How To Make Honey Cake
Today we are feasting with… Saint John the Baptist.
This simple, delicately sweet cake is the perfect dessert to honor this feast day.
A Leap of Joy
At the Annunciation, when the angel Gabriel appeared to the Virgin Mary to inform her that she would conceive of the Holy Spirit, he also informed her that Elizabeth, her cousin, was already six months pregnant. Mary then journeyed to visit Elizabeth.
When Mary arrived at the house she greeted Elizabeth. At once, she was filled with the Holy Spirit and she cried out to Mary, “Blessed are you among women and blessed is the fruit of your womb”. She then asked “why is this granted to me that the mother of my Lord should come to me?” She told Mary that as soon as she heard her greeting, “the child in my womb leaped for joy”. John, the Lord’s forerunner, recognized the presence of our Lord in the womb of Mary.
The Nativity of John the Baptist comes three months after the Feast of the Annunciation on March 25th, when the angel Gabriel told Mary that her cousin Elizabeth was in her sixth month of pregnancy. It is also six months before the Nativity of Jesus, which we celebrate on December 25th.
Preparing the Way
Many years later, John began his public ministry. John lived as a hermit in the desert of Judea. He wore a camel hair robe which was the traditional clothing of the prophets. John also ate locusts and wild honey, which either represented his strict compliance to Jewish Purity Laws or the ascetic lifestyle of the Nazarites.
At the age of 30, he began to publicly preach on the banks of the Jordan River. John proclaimed that God’s judgement upon the world was imminent. To prepare for the coming judgement, people must repent of their sins, be baptized, and live virtuously.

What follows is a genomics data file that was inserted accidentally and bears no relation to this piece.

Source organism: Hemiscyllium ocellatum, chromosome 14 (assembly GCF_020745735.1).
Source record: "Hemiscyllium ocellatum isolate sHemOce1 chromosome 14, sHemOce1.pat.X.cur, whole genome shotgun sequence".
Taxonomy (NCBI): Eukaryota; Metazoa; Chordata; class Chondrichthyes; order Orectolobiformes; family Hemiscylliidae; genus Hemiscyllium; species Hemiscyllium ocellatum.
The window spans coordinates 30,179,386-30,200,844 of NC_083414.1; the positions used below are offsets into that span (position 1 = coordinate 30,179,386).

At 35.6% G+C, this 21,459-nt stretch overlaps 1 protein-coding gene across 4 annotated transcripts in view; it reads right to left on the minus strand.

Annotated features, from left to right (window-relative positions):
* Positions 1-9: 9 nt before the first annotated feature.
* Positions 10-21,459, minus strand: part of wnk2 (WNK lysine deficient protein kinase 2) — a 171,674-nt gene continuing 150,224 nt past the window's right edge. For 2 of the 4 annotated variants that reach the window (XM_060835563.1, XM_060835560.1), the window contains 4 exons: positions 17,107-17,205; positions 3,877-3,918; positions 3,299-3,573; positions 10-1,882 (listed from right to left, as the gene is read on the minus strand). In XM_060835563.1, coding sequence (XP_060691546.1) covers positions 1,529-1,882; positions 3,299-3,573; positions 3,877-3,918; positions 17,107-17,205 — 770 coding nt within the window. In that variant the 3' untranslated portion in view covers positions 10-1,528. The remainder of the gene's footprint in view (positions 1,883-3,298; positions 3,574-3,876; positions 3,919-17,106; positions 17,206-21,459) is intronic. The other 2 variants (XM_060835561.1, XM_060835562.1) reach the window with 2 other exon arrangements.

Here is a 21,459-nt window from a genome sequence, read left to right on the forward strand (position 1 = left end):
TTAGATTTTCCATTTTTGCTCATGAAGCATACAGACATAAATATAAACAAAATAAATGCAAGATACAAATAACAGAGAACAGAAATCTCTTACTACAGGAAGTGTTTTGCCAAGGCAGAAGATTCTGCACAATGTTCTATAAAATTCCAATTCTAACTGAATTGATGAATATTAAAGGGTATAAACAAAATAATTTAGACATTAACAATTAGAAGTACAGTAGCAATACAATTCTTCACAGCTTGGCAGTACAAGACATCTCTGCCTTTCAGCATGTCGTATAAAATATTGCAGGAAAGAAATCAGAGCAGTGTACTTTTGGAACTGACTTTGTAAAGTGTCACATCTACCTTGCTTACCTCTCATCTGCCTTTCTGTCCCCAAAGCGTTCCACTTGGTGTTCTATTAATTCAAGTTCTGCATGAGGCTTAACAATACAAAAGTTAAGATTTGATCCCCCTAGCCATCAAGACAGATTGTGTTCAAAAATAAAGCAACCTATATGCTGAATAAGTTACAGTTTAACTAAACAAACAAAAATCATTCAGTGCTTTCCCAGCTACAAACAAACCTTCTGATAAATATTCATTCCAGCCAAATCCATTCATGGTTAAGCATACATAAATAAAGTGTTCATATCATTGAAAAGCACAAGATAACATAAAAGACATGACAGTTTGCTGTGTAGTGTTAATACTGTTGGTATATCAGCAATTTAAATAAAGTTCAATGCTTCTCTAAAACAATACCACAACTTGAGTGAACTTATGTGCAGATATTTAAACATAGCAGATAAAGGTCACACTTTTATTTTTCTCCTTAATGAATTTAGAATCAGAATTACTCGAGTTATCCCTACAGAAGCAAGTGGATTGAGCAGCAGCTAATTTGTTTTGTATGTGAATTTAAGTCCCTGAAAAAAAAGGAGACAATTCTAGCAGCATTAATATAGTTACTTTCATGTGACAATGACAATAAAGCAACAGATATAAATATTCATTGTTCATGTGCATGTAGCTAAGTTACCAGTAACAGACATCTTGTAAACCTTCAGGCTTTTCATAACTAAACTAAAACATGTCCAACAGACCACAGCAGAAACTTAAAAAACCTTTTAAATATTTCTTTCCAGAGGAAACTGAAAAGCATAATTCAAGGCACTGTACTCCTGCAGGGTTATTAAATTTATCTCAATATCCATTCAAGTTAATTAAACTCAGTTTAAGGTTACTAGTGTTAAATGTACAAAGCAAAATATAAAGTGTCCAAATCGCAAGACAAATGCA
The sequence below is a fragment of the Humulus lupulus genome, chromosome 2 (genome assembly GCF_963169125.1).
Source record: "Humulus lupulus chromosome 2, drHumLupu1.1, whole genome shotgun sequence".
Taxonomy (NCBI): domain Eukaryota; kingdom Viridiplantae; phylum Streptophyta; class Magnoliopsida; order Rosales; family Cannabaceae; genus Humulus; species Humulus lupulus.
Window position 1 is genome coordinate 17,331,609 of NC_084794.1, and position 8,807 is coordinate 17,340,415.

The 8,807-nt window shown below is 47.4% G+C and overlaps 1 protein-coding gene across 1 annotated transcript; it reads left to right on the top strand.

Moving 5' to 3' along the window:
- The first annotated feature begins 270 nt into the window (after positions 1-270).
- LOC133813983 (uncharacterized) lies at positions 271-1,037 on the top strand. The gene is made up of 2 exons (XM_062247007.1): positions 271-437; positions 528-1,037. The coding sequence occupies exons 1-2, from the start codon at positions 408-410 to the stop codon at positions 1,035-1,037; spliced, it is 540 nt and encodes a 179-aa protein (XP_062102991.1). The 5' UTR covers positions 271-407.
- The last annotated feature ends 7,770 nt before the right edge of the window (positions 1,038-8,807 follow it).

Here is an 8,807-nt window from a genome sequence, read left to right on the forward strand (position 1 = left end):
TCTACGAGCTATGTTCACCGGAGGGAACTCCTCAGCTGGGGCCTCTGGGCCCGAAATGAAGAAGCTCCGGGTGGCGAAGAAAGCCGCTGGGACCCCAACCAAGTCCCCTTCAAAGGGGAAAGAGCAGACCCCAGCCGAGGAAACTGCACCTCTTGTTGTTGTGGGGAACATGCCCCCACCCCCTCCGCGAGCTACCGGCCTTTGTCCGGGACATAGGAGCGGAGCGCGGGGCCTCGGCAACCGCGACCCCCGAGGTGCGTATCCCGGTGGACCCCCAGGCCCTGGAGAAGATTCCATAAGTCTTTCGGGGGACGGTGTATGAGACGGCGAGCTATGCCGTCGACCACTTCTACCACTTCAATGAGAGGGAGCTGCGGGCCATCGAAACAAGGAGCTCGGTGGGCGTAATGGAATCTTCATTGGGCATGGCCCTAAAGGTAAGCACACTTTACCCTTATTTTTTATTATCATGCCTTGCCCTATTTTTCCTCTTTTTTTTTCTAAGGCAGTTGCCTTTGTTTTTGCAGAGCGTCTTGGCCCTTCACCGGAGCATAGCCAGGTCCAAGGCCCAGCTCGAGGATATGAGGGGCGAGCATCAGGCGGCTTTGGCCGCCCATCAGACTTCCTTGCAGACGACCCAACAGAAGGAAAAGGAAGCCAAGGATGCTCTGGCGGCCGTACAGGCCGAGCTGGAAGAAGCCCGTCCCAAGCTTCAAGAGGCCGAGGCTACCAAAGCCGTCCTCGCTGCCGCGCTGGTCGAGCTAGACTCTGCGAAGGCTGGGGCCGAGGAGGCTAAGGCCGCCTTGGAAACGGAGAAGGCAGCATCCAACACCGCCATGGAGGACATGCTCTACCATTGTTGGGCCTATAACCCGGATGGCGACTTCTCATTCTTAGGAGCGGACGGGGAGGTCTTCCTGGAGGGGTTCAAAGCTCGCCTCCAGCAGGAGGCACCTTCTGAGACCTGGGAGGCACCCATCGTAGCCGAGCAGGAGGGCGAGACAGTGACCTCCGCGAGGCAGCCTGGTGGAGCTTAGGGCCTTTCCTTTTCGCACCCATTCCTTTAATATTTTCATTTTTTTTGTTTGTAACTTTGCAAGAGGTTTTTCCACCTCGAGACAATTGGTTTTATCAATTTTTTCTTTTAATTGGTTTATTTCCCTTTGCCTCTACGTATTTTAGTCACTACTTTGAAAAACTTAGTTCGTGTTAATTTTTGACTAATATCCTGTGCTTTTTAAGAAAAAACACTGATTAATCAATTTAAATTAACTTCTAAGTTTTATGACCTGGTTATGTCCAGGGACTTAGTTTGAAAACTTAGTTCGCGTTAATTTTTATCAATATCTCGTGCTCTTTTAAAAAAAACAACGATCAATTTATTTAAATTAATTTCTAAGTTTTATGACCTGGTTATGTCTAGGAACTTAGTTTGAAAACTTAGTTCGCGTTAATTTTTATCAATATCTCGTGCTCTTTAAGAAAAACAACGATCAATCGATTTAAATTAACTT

One day, while John was preaching and baptizing, Jesus came from Galilee to also be baptized. John tried to prevent Him, saying, “I need to be baptized by You, and yet You are coming to me?” Jesus said to him in reply, “Allow it now, for thus it is fitting for us to fulfill all righteousness.” Then he allowed Him. After Jesus was baptized, He came up from the water and behold, the heavens were opened, and He saw the Spirit of God descending like a dove, coming upon Him. A voice came from the heavens, saying, “This is My beloved Son, with Whom I am well pleased.”
John became even more popular after he baptized Jesus. King Herod, the ruler of Galilee, became alarmed and ordered the arrest and imprisonment of John.
John spoke out against Herod’s marriage to Herodias. He had divorced his own wife to marry his half-brother’s divorced wife. This was illegal according to Jewish laws. John’s condemnation of Herod’s marriage presented a political threat, as Herod feared that this would stir his subjects to oppose him.
On Herod’s birthday, Herodias’ daughter, Salome, danced before the king and his guests. Her dancing pleased Herod so much that in his drunkenness he promised to give her anything she desired, up to half of his kingdom. When Salome asked her mother what she should request, her mother told Salome to ask for the head of John the Baptist on a platter. Although the request appalled King Herod, he reluctantly agreed and had John executed in the prison. He died sometime between 33 and 36 AD.
Ordinarily, the celebration of a saint’s feast day is the same as their death day. This is because it marks their dies natalis, or “birthday” into eternal life. This rule has two notable exceptions: the birthday of the Blessed Virgin Mary and that of John the Baptist. Roman Catholic dogma asserts that Mary was free from original sin from the first moment of her existence (her Immaculate Conception), while John was sanctified and cleansed of original sin in the womb of his mother.
Saint John the Baptist is the patron of the Sacrament of Baptism.
Saint John the Baptist, pray for us.